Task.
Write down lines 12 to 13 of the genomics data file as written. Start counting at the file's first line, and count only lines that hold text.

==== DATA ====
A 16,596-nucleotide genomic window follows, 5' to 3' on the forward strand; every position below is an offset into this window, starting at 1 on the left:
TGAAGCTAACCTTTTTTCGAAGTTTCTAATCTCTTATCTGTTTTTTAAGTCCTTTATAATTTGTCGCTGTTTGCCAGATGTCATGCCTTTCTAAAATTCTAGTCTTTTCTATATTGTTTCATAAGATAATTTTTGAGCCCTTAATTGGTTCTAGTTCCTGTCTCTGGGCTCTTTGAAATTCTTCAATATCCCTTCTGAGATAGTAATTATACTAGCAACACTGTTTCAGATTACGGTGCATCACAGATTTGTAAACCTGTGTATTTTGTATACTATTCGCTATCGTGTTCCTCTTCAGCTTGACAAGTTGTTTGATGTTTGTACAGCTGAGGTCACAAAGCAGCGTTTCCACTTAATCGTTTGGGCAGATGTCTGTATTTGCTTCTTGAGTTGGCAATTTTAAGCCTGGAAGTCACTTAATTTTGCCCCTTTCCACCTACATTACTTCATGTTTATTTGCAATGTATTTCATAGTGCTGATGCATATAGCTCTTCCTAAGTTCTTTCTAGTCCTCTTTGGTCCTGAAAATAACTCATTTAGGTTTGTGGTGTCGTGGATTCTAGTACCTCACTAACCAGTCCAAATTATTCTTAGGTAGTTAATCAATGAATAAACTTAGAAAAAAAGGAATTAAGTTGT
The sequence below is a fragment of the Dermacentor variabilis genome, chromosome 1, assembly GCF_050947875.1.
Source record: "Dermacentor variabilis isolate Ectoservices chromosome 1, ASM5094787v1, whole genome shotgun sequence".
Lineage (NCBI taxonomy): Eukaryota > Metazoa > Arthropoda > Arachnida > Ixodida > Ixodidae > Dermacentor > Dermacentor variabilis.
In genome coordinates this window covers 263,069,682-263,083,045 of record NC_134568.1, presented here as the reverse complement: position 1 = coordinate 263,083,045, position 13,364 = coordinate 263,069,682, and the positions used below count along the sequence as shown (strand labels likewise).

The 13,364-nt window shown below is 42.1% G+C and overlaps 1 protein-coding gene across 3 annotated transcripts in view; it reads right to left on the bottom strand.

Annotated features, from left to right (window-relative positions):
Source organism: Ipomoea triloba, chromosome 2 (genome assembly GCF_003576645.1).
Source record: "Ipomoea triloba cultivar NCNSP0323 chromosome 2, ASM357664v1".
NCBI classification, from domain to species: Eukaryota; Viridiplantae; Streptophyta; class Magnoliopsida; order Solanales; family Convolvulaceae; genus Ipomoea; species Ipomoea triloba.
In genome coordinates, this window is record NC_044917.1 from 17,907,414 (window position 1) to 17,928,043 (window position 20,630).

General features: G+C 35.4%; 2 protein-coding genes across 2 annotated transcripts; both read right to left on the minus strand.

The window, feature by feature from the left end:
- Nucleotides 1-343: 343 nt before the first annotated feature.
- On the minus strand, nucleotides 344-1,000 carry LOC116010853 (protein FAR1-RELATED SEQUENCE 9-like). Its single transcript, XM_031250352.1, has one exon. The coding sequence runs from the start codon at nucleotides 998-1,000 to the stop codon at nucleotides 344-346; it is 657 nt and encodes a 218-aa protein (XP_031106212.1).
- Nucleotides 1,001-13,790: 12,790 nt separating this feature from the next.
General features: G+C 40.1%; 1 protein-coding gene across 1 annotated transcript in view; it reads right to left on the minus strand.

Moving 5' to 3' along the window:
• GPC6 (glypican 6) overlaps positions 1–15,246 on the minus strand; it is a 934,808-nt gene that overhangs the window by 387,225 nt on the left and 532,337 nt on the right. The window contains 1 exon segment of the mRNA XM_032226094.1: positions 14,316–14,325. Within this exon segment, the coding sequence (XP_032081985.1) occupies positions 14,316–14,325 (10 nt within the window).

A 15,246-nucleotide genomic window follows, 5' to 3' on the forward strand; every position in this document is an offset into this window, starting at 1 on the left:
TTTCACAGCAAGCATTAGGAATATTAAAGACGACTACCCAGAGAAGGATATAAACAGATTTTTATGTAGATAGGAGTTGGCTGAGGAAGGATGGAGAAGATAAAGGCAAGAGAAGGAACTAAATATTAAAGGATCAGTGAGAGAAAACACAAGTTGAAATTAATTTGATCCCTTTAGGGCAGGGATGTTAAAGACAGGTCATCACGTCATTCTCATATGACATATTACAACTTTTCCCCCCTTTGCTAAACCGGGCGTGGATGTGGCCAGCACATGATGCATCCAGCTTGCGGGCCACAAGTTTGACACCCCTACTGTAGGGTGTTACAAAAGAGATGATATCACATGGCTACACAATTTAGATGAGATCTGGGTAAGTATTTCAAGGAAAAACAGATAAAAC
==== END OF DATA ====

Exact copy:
In genome coordinates, this window is record NC_044917.1 from 17,907,414 (window position 1) to 17,928,043 (window position 20,630).

General features: G+C 35.4%; 2 protein-coding genes across 2 annotated transcripts; both read right to left on the minus strand.